Calls for public inquiry into clerical abuse in the north
Amnesty International has called on the Secretary of State, Karen Bradley to establish a public inquiry into the scale and circumstances of clerical child abuse in the north, maintaining that the Fr. Finnegan abuse scandal is the latest in a litany of such cases.
Amnesty says reviews by the Catholic Church’s own safeguarding body have revealed that more than 100 priests in Northern Ireland are alleged to have been responsible for child abuse since the mid-1970s.
Patrick Corrigan, Amnesty International’s Northern Ireland Programme Director, described the Fr Finnegan abuse case as “horrifying” but said it is “yet another example of how paedophile priests appear to have been facilitated by the church authorities in continuing their vile abuse.” Mr Corrigan said the police and state authorities “also have serious questions to answer, in this and in other cases, with regards to their apparent failure to adequately investigate very serious allegations and intervene to bring the alleged abuse to an end.”
Solicitor Claire McKeegan of KRW Law, who represents a number of Fr Finnegan’s victims, said they were demanding a public inquiry into clerical abuse “without any further delay.”
“This case has brought to the surface yet another paedophile priest who was never investigated or exposed by the church or the police,” she said.
Meanwhile, local Sinn Fein MPs Mickey Brady and Chris Hazzard have advised those who suffered abuse at the hands of the cleric to request that the Police Ombudsman’s Office carry out an investigation into the failures of police inquiries into the serial abuser.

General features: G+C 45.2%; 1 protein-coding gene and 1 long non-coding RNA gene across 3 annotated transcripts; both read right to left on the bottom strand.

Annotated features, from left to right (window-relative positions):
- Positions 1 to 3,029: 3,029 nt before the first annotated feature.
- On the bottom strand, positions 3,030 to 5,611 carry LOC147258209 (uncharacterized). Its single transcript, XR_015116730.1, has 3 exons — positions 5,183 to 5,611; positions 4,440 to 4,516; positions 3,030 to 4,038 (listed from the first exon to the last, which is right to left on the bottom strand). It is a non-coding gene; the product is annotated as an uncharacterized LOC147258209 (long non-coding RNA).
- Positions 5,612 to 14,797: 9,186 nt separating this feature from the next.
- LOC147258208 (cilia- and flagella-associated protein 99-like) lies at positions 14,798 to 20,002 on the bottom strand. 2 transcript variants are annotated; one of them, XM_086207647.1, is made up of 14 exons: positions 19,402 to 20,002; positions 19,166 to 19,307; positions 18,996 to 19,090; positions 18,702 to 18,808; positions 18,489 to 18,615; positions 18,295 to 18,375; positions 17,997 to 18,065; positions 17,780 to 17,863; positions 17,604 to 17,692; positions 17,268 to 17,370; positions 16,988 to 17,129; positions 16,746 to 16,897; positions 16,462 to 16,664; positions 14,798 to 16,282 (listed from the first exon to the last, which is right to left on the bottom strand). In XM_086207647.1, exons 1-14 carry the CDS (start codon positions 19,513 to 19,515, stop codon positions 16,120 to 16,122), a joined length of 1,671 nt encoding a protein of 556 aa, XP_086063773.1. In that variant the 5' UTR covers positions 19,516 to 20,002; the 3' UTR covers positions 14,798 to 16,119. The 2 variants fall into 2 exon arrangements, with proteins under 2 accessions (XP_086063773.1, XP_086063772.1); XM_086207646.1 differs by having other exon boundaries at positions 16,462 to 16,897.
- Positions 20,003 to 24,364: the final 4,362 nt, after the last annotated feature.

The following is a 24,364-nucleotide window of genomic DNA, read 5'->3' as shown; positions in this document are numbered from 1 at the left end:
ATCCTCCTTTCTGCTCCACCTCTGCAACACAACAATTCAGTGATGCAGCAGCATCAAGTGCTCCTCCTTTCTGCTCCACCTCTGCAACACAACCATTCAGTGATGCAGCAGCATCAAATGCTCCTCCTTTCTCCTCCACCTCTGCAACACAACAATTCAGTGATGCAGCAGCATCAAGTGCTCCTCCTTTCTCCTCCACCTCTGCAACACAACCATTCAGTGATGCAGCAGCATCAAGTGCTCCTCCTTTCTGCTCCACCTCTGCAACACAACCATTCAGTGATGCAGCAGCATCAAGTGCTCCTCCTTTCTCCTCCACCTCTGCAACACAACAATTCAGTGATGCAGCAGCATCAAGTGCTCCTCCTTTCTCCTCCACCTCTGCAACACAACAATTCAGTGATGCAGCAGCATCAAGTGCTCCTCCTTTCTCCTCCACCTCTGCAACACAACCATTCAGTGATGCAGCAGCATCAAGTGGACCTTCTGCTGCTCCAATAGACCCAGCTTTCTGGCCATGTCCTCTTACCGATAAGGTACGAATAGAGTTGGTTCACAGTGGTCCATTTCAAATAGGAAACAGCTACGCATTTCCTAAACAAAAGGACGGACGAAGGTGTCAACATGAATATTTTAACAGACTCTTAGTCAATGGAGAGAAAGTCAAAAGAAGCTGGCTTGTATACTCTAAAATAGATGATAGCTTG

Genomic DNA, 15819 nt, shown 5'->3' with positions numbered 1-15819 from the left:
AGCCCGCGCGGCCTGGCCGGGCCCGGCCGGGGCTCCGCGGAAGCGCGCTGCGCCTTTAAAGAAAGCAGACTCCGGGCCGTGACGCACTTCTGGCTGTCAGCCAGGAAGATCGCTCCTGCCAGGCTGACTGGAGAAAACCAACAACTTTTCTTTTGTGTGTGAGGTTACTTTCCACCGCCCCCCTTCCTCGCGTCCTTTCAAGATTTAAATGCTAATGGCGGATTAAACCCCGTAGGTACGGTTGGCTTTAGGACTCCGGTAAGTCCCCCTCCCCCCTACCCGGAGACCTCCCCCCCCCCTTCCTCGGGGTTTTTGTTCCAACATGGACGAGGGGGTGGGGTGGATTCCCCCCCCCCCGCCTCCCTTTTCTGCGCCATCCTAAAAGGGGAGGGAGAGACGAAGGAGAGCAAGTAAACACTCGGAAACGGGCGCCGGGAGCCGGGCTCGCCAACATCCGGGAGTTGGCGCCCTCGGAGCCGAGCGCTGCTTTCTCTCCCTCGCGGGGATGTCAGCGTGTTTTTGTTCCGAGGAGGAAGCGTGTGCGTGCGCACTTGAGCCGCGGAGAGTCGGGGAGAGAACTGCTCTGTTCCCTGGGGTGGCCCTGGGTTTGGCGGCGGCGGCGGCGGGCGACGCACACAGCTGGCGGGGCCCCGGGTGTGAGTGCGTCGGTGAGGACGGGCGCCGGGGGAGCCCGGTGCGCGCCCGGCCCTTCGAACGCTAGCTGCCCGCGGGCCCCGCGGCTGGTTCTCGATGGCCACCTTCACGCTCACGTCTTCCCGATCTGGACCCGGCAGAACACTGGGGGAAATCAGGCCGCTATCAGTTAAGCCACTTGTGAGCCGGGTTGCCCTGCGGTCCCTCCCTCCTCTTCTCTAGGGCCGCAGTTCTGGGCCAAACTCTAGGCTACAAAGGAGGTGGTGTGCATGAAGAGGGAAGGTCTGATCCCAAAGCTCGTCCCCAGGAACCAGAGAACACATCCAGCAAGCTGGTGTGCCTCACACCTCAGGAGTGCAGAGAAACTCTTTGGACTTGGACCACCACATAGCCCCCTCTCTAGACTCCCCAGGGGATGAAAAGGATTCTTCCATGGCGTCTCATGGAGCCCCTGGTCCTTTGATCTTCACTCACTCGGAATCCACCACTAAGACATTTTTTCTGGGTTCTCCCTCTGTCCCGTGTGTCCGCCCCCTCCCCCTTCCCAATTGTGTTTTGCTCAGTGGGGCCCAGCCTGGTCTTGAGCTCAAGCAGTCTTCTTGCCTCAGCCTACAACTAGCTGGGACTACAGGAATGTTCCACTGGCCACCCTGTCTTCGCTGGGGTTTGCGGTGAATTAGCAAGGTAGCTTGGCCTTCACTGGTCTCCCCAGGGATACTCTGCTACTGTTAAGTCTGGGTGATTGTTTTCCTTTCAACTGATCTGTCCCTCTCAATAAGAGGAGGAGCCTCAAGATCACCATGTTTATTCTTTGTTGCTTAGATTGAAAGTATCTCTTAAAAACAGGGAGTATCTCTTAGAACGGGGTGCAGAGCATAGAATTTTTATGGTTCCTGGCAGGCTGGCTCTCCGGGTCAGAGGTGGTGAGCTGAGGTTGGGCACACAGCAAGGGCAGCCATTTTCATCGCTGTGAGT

Mr Hazzard described Finnegan’s catalogue of abuse as “reprehensible acts which have left the entire community in shock” before advising “victims of this awful abuse to go to the Police Ombudsman to ask his office to investigate failings in the police inquiries into the activities of this serial abuser.”
“The Catholic Church has a responsibility to provide any and all information it possesses on the activities of Malachy Finnegan to both the police and Police Ombudsman’s inquiries. This information must include details of the Church’s response when it first became aware of the activities of Malachy Finnegan. The PSNI has a responsibility to investigate claims that this abuse was covered up, enabling Malachy Finnegan to continue to abuse children,” said Mr Hazzard.
Party colleague, Mr Brady said “it is vitally important that anyone coming forward with new information on this vile abuse is supported by the relevant statutory bodies both in justice and those tasked with dealing with the deep hurt and trauma caused by this abuser.”